Head loss in Pipes with Turbulent Flow
The objective for the lab was to determine head loss in a pipe with turbulent flow. Head loss was to be determined theoretically using Equation 1, and experimentally using Equation 2. Head loss in pipes is an expression of pressure loss through the system in terms of equivalent fluid column length (Çengel and Cimbala 2006). Equation 1 uses the Darcy-Weisbach friction factor coefficient and expresses the head loss in the system in terms of velocity, diameter and pipe length.
Equation 2 for the experimental head loss uses the change in actual pressure measurements recorded during the experiment.
f = Darcy-Weisbach friction factor
L = length
D = diameter
V = velocity
g = gravitational acceleration
P2-P1 = pressure change along the pipe
ρ = density
The procedure involved adjusting flow rate for a piping system in the fluids lab. This system loops through Ottensman Hall up to the fourth floor and back down through a system of pipes, one of which is equipped with two digital pressure gauges over a fifteen foot span.
As the flow rate was adjusted for the system, the pressure readings were recorded for six separate trials. The collected data was used to calculate velocity and solve for the Reynolds number. The friction factor was determined from the Moody chart by using the Reynolds number and the relative roughness of the pipe. Theoretical head loss was then determined by use of Equation 1 and the calculated variables. The measured head loss was calculated using the pressure readings from the gauges.
The calculated values for the theoretical and experimental head loss are given in Table 1.
Table 1 measured and theoretical head loss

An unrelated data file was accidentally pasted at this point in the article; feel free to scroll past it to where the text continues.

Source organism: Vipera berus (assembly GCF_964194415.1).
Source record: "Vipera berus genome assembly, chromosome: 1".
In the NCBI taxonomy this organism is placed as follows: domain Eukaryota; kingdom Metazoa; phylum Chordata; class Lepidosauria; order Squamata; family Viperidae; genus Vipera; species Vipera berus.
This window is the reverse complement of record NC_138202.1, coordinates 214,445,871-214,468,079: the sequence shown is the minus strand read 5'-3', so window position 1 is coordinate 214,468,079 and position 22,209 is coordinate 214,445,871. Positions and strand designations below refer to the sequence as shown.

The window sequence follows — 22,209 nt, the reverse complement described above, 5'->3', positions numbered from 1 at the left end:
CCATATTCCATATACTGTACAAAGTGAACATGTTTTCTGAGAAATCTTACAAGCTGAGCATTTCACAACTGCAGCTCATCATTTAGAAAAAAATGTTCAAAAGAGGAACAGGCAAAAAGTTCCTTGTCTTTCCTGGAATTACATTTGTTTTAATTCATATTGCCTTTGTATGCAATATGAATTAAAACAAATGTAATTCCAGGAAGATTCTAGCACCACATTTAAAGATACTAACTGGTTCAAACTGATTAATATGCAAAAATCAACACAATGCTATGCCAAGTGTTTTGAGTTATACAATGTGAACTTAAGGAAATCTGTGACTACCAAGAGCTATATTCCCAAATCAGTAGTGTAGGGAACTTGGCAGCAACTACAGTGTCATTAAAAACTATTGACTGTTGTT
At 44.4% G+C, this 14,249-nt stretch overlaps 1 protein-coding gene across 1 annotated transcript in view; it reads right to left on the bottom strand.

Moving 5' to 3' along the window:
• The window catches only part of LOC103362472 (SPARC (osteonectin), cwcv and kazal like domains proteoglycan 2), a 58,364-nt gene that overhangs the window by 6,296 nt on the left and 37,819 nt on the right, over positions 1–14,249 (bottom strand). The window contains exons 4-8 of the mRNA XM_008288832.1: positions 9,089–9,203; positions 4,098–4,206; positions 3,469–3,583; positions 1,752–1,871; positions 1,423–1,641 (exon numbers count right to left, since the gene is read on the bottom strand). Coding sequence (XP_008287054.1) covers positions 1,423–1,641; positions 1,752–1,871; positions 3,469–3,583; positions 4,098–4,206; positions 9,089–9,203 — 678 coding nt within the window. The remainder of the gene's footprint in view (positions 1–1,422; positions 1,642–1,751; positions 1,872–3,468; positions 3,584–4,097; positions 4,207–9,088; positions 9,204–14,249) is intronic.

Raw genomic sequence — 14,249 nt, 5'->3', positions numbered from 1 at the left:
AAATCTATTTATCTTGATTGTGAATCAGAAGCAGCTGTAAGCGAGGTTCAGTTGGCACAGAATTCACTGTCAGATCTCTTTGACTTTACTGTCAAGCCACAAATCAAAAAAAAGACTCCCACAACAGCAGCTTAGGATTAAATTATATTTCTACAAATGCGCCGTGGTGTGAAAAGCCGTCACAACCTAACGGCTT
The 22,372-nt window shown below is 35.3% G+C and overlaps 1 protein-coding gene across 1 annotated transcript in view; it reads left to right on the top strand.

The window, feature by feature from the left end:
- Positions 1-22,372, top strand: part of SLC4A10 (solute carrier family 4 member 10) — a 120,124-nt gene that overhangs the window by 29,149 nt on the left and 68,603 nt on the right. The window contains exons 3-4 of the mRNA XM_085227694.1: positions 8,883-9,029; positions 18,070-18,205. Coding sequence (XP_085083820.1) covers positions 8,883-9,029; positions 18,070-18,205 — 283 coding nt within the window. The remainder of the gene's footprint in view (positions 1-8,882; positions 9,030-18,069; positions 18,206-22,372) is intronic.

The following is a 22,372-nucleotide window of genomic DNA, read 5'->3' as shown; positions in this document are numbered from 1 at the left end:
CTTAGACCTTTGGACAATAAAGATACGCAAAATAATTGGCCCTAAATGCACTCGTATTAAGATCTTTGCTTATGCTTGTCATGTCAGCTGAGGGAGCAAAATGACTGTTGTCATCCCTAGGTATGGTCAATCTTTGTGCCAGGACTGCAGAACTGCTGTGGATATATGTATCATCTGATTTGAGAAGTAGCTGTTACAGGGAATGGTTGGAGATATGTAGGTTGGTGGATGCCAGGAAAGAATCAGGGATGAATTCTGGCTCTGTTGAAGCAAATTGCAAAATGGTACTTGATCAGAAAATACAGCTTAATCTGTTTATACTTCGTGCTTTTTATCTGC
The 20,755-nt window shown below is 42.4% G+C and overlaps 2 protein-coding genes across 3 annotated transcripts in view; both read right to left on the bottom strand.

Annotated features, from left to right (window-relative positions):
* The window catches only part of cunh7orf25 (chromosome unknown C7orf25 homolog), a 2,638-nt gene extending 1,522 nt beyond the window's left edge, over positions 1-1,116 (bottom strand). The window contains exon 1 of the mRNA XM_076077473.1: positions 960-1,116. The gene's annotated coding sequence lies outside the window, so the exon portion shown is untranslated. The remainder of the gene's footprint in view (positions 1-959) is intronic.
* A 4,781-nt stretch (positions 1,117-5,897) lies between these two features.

Theoretical hL (ft)
Experimental hL (ft)
The results are also displayed visually in Figure 1 and 2.
Figure 1 experimental hL vs. flow rate
Figure 2 theoretical hL vs. experimental hL
Discussion of Results
The results for the theoretical and experimental head loss indicate that as the flow rate increases the difference between the predicted and actual values becomes greater. Figure 1 compares the experimental head loss to flow rate which indicates again that as flow rate increases, head loss in the system increases. Increasing flow rates would indicate that the velocity of fluid through the pipe is increasing knowing that the diameter of the pipe is constant. This increased velocity would signify more turbulent flow which would increase head loss in the system.
UWP (2008). Fluid Mechanics Laboratory Manual, CEE 3300, Fluid Mechanics, Department of Civil and Environmental Engineering, University of Wisconsin-Platteville, Platteville, WI.
Çengel, Yunus A., and Cimbala, John M. (2006). Fluid Mechanics Fundamentals And Applications, First Edition, McGraw-Hill, New York, NY.
Cite this Head loss in Pipes with Turbulent Flow
Head loss in Pipes with Turbulent Flow. (2016, Oct 04). Retrieved from https://graduateway.com/head-loss-in-pipes-with-turbulent-flow/